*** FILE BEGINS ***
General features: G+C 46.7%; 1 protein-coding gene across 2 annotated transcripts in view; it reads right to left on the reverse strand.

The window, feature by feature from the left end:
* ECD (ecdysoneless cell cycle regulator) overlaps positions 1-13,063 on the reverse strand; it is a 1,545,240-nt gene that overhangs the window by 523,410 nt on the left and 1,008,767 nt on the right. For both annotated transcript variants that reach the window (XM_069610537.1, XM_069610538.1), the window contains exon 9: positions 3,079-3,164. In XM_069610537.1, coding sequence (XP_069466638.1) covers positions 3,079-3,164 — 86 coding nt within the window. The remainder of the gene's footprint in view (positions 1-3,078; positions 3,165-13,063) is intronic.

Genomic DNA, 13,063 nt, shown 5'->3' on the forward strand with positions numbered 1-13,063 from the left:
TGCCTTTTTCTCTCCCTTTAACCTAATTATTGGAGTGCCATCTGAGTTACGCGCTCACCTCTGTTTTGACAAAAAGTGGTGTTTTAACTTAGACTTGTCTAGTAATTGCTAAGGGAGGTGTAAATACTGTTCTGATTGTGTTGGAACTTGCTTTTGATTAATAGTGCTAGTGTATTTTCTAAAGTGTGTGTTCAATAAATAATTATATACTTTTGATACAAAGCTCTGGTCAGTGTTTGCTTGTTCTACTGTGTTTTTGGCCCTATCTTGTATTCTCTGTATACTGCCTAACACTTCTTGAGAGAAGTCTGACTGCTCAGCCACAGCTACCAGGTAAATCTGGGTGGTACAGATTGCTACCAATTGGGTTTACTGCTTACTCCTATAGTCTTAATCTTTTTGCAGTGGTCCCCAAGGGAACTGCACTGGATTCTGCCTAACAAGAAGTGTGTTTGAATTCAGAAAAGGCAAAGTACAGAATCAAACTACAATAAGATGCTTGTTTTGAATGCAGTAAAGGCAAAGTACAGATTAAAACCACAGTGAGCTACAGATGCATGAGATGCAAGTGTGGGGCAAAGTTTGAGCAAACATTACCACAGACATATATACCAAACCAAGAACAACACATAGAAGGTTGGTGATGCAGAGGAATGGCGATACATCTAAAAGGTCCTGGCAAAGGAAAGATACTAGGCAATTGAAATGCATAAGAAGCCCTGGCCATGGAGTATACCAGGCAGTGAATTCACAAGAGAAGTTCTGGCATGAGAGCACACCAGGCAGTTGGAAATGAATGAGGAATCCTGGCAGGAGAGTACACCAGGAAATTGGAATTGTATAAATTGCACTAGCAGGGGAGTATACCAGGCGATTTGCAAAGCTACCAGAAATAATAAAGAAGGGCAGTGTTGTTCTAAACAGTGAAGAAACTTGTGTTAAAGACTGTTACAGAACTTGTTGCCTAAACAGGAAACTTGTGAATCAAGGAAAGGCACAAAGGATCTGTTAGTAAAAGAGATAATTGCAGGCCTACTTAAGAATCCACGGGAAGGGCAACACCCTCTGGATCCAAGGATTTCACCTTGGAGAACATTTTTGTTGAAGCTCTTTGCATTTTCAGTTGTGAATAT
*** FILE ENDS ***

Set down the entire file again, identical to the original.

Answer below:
General features: G+C 46.7%; 1 protein-coding gene across 2 annotated transcripts in view; it reads right to left on the reverse strand.

The window, feature by feature from the left end:
* ECD (ecdysoneless cell cycle regulator) overlaps positions 1-13,063 on the reverse strand; it is a 1,545,240-nt gene that overhangs the window by 523,410 nt on the left and 1,008,767 nt on the right. For both annotated transcript variants that reach the window (XM_069610537.1, XM_069610538.1), the window contains exon 9: positions 3,079-3,164. In XM_069610537.1, coding sequence (XP_069466638.1) covers positions 3,079-3,164 — 86 coding nt within the window. The remainder of the gene's footprint in view (positions 1-3,078; positions 3,165-13,063) is intronic.

Genomic DNA, 13,063 nt, shown 5'->3' on the forward strand with positions numbered 1-13,063 from the left:
TGCCTTTTTCTCTCCCTTTAACCTAATTATTGGAGTGCCATCTGAGTTACGCGCTCACCTCTGTTTTGACAAAAAGTGGTGTTTTAACTTAGACTTGTCTAGTAATTGCTAAGGGAGGTGTAAATACTGTTCTGATTGTGTTGGAACTTGCTTTTGATTAATAGTGCTAGTGTATTTTCTAAAGTGTGTGTTCAATAAATAATTATATACTTTTGATACAAAGCTCTGGTCAGTGTTTGCTTGTTCTACTGTGTTTTTGGCCCTATCTTGTATTCTCTGTATACTGCCTAACACTTCTTGAGAGAAGTCTGACTGCTCAGCCACAGCTACCAGGTAAATCTGGGTGGTACAGATTGCTACCAATTGGGTTTACTGCTTACTCCTATAGTCTTAATCTTTTTGCAGTGGTCCCCAAGGGAACTGCACTGGATTCTGCCTAACAAGAAGTGTGTTTGAATTCAGAAAAGGCAAAGTACAGAATCAAACTACAATAAGATGCTTGTTTTGAATGCAGTAAAGGCAAAGTACAGATTAAAACCACAGTGAGCTACAGATGCATGAGATGCAAGTGTGGGGCAAAGTTTGAGCAAACATTACCACAGACATATATACCAAACCAAGAACAACACATAGAAGGTTGGTGATGCAGAGGAATGGCGATACATCTAAAAGGTCCTGGCAAAGGAAAGATACTAGGCAATTGAAATGCATAAGAAGCCCTGGCCATGGAGTATACCAGGCAGTGAATTCACAAGAGAAGTTCTGGCATGAGAGCACACCAGGCAGTTGGAAATGAATGAGGAATCCTGGCAGGAGAGTACACCAGGAAATTGGAATTGTATAAATTGCACTAGCAGGGGAGTATACCAGGCGATTTGCAAAGCTACCAGAAATAATAAAGAAGGGCAGTGTTGTTCTAAACAGTGAAGAAACTTGTGTTAAAGACTGTTACAGAACTTGTTGCCTAAACAGGAAACTTGTGAATCAAGGAAAGGCACAAAGGATCTGTTAGTAAAAGAGATAATTGCAGGCCTACTTAAGAATCCACGGGAAGGGCAACACCCTCTGGATCCAAGGATTTCACCTTGGAGAACATTTTTGTTGAAGCTCTTTGCATTTTCAGTTGTGAATAT